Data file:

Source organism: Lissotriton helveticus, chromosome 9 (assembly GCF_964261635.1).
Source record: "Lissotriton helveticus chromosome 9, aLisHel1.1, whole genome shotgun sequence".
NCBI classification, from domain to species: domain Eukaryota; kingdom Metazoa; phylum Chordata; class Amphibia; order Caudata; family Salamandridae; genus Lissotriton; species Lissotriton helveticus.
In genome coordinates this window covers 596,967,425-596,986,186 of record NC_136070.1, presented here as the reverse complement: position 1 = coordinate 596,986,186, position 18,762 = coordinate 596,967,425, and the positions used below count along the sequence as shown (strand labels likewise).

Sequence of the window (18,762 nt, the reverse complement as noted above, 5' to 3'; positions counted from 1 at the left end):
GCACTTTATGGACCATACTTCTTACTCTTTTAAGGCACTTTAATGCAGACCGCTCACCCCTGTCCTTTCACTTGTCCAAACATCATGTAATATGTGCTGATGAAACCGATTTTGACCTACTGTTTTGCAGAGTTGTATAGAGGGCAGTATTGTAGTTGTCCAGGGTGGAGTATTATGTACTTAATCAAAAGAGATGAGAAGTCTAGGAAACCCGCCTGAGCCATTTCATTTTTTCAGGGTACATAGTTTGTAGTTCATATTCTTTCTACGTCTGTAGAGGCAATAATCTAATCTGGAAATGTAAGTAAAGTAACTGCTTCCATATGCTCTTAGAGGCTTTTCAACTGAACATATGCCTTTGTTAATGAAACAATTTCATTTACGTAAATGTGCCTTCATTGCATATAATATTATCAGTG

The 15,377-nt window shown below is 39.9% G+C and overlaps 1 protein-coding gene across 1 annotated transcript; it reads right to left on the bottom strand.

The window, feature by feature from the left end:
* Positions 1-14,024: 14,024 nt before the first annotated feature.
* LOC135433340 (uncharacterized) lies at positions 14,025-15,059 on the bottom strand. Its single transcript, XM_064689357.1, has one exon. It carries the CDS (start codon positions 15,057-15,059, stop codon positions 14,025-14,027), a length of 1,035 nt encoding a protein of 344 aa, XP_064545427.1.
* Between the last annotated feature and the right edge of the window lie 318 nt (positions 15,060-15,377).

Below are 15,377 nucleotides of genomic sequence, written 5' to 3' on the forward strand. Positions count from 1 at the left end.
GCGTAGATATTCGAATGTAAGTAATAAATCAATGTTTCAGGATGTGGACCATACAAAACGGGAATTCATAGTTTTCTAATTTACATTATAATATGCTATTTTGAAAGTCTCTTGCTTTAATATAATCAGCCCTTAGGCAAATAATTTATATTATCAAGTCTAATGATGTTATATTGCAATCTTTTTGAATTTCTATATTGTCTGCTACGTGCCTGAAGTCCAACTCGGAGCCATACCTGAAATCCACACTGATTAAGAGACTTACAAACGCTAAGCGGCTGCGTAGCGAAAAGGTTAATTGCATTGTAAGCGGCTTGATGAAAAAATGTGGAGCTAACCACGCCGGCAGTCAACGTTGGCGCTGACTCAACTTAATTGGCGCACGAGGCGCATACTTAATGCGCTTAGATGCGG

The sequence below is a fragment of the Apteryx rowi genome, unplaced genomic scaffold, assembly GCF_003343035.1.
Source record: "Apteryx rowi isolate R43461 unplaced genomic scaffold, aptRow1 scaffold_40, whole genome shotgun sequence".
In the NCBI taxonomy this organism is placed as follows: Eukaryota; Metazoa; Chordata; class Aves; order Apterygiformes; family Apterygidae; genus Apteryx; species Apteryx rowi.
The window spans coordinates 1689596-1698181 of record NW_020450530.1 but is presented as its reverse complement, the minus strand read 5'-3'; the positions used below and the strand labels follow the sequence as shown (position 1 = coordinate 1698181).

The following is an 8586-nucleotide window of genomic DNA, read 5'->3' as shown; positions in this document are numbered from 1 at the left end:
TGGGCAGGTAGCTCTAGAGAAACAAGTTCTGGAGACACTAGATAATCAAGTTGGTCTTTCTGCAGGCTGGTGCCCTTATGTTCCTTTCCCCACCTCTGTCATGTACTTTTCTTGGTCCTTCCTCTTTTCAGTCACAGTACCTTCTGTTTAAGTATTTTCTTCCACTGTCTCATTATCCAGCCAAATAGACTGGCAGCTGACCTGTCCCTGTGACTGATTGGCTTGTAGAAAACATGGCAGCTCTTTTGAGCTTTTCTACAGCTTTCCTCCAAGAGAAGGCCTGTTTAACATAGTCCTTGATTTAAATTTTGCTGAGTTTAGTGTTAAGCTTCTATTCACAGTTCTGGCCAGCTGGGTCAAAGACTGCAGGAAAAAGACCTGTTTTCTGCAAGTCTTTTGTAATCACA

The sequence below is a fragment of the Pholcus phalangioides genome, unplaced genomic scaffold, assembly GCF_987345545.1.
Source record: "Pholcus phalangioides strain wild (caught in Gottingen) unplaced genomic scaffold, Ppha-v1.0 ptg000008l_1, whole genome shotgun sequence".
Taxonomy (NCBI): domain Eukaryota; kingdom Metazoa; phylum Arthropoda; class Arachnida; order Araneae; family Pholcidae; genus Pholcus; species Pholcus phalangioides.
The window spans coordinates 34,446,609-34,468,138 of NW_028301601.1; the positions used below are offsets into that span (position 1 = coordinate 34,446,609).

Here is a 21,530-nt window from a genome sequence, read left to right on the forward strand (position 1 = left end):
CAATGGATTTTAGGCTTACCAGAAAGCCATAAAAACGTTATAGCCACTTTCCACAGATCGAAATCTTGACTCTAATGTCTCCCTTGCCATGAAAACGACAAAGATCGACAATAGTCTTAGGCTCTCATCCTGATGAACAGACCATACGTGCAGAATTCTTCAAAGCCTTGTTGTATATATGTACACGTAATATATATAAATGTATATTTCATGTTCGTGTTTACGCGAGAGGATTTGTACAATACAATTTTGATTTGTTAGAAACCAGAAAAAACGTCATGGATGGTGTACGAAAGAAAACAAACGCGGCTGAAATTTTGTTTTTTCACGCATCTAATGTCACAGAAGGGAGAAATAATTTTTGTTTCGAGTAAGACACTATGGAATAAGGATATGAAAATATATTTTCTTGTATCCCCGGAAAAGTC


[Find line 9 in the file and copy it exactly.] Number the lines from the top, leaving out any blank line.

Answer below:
* Positions 1-14,024: 14,024 nt before the first annotated feature.